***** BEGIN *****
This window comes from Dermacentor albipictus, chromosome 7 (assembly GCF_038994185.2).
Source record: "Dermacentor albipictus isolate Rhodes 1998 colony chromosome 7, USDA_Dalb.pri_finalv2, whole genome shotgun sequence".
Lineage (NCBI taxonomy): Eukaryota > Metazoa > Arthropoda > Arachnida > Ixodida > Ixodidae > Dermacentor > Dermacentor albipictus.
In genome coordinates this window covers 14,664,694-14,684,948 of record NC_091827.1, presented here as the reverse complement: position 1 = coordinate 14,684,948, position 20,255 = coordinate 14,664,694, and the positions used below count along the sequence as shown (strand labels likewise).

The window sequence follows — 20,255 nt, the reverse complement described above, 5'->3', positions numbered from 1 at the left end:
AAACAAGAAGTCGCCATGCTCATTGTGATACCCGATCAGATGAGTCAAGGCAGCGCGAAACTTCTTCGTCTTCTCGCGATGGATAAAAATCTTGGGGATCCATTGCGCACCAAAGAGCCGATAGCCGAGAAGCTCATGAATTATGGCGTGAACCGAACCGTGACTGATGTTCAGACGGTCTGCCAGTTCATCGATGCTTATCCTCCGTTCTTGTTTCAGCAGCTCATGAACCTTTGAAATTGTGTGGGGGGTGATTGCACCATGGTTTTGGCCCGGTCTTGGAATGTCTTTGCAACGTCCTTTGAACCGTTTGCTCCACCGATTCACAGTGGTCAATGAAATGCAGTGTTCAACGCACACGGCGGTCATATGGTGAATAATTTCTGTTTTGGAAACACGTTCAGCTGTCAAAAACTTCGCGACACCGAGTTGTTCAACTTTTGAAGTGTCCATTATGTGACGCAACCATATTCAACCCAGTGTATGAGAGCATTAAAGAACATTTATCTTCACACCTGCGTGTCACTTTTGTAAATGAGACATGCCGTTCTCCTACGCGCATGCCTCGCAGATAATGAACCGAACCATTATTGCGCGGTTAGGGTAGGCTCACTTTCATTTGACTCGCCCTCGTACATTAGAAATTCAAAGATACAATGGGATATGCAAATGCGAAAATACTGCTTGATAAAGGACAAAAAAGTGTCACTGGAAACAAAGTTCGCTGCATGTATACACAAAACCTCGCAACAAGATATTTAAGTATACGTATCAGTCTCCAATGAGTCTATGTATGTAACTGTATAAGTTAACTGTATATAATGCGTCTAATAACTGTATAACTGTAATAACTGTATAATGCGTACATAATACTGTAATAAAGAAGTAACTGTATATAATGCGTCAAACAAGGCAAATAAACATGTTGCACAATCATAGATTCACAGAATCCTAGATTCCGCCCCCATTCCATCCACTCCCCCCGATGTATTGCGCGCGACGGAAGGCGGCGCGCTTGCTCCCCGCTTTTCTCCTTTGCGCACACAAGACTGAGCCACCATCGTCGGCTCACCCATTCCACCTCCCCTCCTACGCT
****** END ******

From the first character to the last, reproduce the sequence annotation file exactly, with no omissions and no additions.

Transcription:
This window comes from Dermacentor albipictus, chromosome 7 (assembly GCF_038994185.2).
Source record: "Dermacentor albipictus isolate Rhodes 1998 colony chromosome 7, USDA_Dalb.pri_finalv2, whole genome shotgun sequence".
Lineage (NCBI taxonomy): Eukaryota > Metazoa > Arthropoda > Arachnida > Ixodida > Ixodidae > Dermacentor > Dermacentor albipictus.
In genome coordinates this window covers 14,664,694-14,684,948 of record NC_091827.1, presented here as the reverse complement: position 1 = coordinate 14,684,948, position 20,255 = coordinate 14,664,694, and the positions used below count along the sequence as shown (strand labels likewise).

The window sequence follows — 20,255 nt, the reverse complement described above, 5'->3', positions numbered from 1 at the left end:
AAACAAGAAGTCGCCATGCTCATTGTGATACCCGATCAGATGAGTCAAGGCAGCGCGAAACTTCTTCGTCTTCTCGCGATGGATAAAAATCTTGGGGATCCATTGCGCACCAAAGAGCCGATAGCCGAGAAGCTCATGAATTATGGCGTGAACCGAACCGTGACTGATGTTCAGACGGTCTGCCAGTTCATCGATGCTTATCCTCCGTTCTTGTTTCAGCAGCTCATGAACCTTTGAAATTGTGTGGGGGGTGATTGCACCATGGTTTTGGCCCGGTCTTGGAATGTCTTTGCAACGTCCTTTGAACCGTTTGCTCCACCGATTCACAGTGGTCAATGAAATGCAGTGTTCAACGCACACGGCGGTCATATGGTGAATAATTTCTGTTTTGGAAACACGTTCAGCTGTCAAAAACTTCGCGACACCGAGTTGTTCAACTTTTGAAGTGTCCATTATGTGACGCAACCATATTCAACCCAGTGTATGAGAGCATTAAAGAACATTTATCTTCACACCTGCGTGTCACTTTTGTAAATGAGACATGCCGTTCTCCTACGCGCATGCCTCGCAGATAATGAACCGAACCATTATTGCGCGGTTAGGGTAGGCTCACTTTCATTTGACTCGCCCTCGTACATTAGAAATTCAAAGATACAATGGGATATGCAAATGCGAAAATACTGCTTGATAAAGGACAAAAAAGTGTCACTGGAAACAAAGTTCGCTGCATGTATACACAAAACCTCGCAACAAGATATTTAAGTATACGTATCAGTCTCCAATGAGTCTATGTATGTAACTGTATAAGTTAACTGTATATAATGCGTCTAATAACTGTATAACTGTAATAACTGTATAATGCGTACATAATACTGTAATAAAGAAGTAACTGTATATAATGCGTCAAACAAGGCAAATAAACATGTTGCACAATCATAGATTCACAGAATCCTAGATTCCGCCCCCATTCCATCCACTCCCCCCGATGTATTGCGCGCGACGGAAGGCGGCGCGCTTGCTCCCCGCTTTTCTCCTTTGCGCACACAAGACTGAGCCACCATCGTCGGCTCACCCATTCCACCTCCCCTCCTACGCT